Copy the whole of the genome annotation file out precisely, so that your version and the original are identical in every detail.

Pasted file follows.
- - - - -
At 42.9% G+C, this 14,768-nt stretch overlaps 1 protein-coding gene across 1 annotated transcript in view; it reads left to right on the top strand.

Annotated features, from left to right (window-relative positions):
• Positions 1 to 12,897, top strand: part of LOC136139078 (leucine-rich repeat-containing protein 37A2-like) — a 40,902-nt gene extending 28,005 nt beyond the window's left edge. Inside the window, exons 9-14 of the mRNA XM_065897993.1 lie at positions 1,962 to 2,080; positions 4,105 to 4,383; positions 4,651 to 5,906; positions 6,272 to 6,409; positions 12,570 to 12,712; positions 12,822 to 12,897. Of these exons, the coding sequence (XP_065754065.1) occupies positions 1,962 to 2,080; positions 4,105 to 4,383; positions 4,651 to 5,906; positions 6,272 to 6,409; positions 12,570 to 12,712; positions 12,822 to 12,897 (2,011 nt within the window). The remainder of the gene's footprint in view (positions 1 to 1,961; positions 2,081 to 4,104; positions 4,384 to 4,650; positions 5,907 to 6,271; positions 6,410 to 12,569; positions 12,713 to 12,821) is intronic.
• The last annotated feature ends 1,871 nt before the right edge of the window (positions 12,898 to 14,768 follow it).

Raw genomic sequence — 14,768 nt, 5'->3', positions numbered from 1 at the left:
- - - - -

At 42.9% G+C, this 14,768-nt stretch overlaps 1 protein-coding gene across 1 annotated transcript in view; it reads left to right on the top strand.

Annotated features, from left to right (window-relative positions):
• Positions 1 to 12,897, top strand: part of LOC136139078 (leucine-rich repeat-containing protein 37A2-like) — a 40,902-nt gene extending 28,005 nt beyond the window's left edge. Inside the window, exons 9-14 of the mRNA XM_065897993.1 lie at positions 1,962 to 2,080; positions 4,105 to 4,383; positions 4,651 to 5,906; positions 6,272 to 6,409; positions 12,570 to 12,712; positions 12,822 to 12,897. Of these exons, the coding sequence (XP_065754065.1) occupies positions 1,962 to 2,080; positions 4,105 to 4,383; positions 4,651 to 5,906; positions 6,272 to 6,409; positions 12,570 to 12,712; positions 12,822 to 12,897 (2,011 nt within the window). The remainder of the gene's footprint in view (positions 1 to 1,961; positions 2,081 to 4,104; positions 4,384 to 4,650; positions 5,907 to 6,271; positions 6,410 to 12,569; positions 12,713 to 12,821) is intronic.
• The last annotated feature ends 1,871 nt before the right edge of the window (positions 12,898 to 14,768 follow it).

Raw genomic sequence — 14,768 nt, 5'->3', positions numbered from 1 at the left: